Monday, February 13, 2012

Tale of 2 pregnancies . . .

I had 2 ladies in the labour room yesterday (Sunday, the 12th February, 2012).

The first one was SD. . .  In fact, it was a bit funny. Dr Titus was on co-call with me. And I was just commenting about how long it had been since we had a patient with eclampsia. SD came in sometime around 2 pm. She has been in labor for quite a long time. . . In fact, almost 36 hours. She had initially tried to deliver at home. After which she was in the district hospital for almost a day before she decided to go to a nearby private hospital today early morning. By afternoon, as the relatives saw that nothing much was happening, they decided to bring her to NJH.

We saw SD walking in through emergency. In fact, we realized that she had a urinary catheter. And was it blood tinged? Yes, it was. . . We really scratched our grey cells on why this patient was kept in labor for quite a long time. We found out  - - more than an hour later.

After a detailed examination, we decided to keep her for normal delivery for another 2 hours. The baby seemed fine although the liquer was a bit meconium stained. She was about 8 cms dilated which prompted us to keep her for normal delivery. As the nurses were ordering the medicines, one of the relatives asked her if she could use some of the medicines which was purchased in the previous hospital. The nurse asked them to bring the lot . . . and along with the normal medicines used in the course of labor, there were half a dozen ampules of magnesium sulphate.

The nurse immediately informed Titus. We asked the history once again. Well, the lady had 2 episodes of seizures sometime during the time she was trying to deliver at home. They did not realise that the history was important. Somehow, it was almost couple of hours after she was admitted. And, we did a repeat per vaginal examination. Nothing much had changed. 

SD was posted for a Cesarian section. The baby was a bit sick, but after a good resuscitation, he's done well. SD was also sick during the post-operative period. However, overnight she has made a good recovery. 

The second one who we'll call RD . . .  It was RD's first baby. RD had been in labor since the last 3 days and she had been leaking since almost 36 hours. RD was trying for a home delivery with the help of a retired nurse. The interesting aspect was that RD had another 3 more weeks to go before her due date. On a detailed history, the pain with she started did not look like normal labor pains. I thought that it looked more like a urinary tract infection. But, she was put on intramuscular oxytocin injections - to speeden up the process. And there was no looking back. 

To complicate matters, she had started to leak. But, she did not take it seriously and did not report it to any of her relatives. The delivery having been planned at home - most probably, there was not much of a seriousness in the whole affair. However, sometime around Sunday afternoon, the relatives started to become concerned - which is when they brought her to NJH.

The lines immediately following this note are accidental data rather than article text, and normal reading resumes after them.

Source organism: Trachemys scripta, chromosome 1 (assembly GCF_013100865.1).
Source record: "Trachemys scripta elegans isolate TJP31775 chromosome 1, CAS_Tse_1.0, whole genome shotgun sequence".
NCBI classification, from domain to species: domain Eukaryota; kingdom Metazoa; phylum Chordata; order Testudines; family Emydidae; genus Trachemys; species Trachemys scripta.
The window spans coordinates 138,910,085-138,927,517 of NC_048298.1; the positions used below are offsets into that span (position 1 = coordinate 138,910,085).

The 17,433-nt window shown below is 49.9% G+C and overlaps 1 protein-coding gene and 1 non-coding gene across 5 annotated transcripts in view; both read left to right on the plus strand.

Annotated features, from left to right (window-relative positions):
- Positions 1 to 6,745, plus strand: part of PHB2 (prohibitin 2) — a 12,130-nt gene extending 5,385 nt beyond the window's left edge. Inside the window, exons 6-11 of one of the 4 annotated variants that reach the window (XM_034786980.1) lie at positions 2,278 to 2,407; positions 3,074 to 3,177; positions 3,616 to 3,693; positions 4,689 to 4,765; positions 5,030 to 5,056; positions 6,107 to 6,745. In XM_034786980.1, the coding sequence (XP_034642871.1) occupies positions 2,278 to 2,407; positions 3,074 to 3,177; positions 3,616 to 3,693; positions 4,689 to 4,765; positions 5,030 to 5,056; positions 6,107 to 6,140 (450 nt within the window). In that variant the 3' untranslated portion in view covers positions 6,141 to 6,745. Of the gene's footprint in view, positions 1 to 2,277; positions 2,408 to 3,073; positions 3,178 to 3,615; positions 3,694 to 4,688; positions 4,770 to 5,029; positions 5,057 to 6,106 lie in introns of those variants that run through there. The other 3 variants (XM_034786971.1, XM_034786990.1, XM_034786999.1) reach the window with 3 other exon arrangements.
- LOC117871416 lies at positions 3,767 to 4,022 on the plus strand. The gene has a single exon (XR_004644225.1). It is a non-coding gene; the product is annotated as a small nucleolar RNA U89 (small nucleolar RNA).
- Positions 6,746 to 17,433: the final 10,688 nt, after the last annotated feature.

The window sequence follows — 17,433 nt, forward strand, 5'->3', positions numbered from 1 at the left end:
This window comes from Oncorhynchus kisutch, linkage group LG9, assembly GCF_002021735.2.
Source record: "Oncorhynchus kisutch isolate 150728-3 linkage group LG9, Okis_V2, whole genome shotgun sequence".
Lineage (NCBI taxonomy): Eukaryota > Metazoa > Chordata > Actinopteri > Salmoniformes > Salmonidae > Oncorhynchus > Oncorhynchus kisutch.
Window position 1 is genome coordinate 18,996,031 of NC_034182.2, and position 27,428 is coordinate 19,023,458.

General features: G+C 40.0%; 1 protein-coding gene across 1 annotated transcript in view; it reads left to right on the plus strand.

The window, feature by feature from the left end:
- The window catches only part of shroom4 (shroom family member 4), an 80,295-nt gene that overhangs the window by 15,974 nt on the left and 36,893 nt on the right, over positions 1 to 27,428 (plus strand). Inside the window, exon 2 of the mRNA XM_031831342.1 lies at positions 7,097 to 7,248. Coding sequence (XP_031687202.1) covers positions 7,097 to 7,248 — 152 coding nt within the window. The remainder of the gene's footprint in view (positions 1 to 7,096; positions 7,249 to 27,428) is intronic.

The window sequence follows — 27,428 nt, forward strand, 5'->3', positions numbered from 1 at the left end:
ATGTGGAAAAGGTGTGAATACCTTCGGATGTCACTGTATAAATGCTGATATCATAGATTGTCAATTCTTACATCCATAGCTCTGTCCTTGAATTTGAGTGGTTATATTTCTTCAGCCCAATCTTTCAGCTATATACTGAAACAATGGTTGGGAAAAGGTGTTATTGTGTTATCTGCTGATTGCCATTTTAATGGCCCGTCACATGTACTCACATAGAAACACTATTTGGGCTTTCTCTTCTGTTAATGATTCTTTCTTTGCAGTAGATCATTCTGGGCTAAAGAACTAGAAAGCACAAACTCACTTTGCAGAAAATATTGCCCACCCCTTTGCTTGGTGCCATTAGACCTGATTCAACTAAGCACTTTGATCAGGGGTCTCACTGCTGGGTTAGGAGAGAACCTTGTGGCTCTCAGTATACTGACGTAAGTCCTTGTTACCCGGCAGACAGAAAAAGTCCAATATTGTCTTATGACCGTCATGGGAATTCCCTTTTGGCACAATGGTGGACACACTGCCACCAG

With RD having been leaking since 36 hours, I had to explain to the bystanders about the possible complications of chorioamnionitis and a prolonged labour. They looked quite well off for our usual clientele and therefore, I gave them the option of taking to a higher center. They initially refused and allowed us to manage her. I was not much in favor of going in straightaway for a Cesarian section. 

She was about 3 cms dilated with full effacement. I explained to they relatives about us taking the risk of trying for a normal delivery. I decided to give it a try as long as there was no sign of a fetal distress. I was surprised that RD progressed textbook fashion. But then, she suddenly stopped contracting at full dilatation. I had to do a vacuum extraction of the baby. 

The mother and the baby are doing well. 

Both SD and RD could have ended up with severe complications endangering the lives of both mothers and babies. They are blessed to have had happy endings. We praise the Lord for the same. . . 

As I had mentioned in many of my posts, the solutions are not very difficult. SD need not have run from one hospital to the next, trying for a good management. RD should have been investigated for urinary tract infection, before a decision was taken to induce her. . .  And how was the induction done . . .Intramuscular Pitocin . . . It continues to be a scourge in maternal healthcare all over the country. And RD was quite unaware of the dangers involved when she started to leak . . . And the worst of all - especially when a patient comes from another healthcare provider - the lack of a proper referral letter . . . SD and RD could have been provided referral letters by their previous respective care providers . . . 

All these are not rocket science . . . We've been shooting off rockets with satellites into space, manufacturing supercomputers and contributing heavily into the information technology field and more interestingly developing into a medical tourist destination . . . But, what a paradox - when it comes to providing safe delivery facilities for our sisters and mothers, we come up a cropper . . . 

1 comment:

  1. Your blog has in a way revived all my memories. Its now six log years that I left Lasalgaon a small town in Rural Maharashtra and even left Gynac.
    Now I am in HIV field sleeping every night.
    All these CD and RD are familiar faces to me.
    I shiver.
    And all those senseless academic discussions about reducing maternal mortality!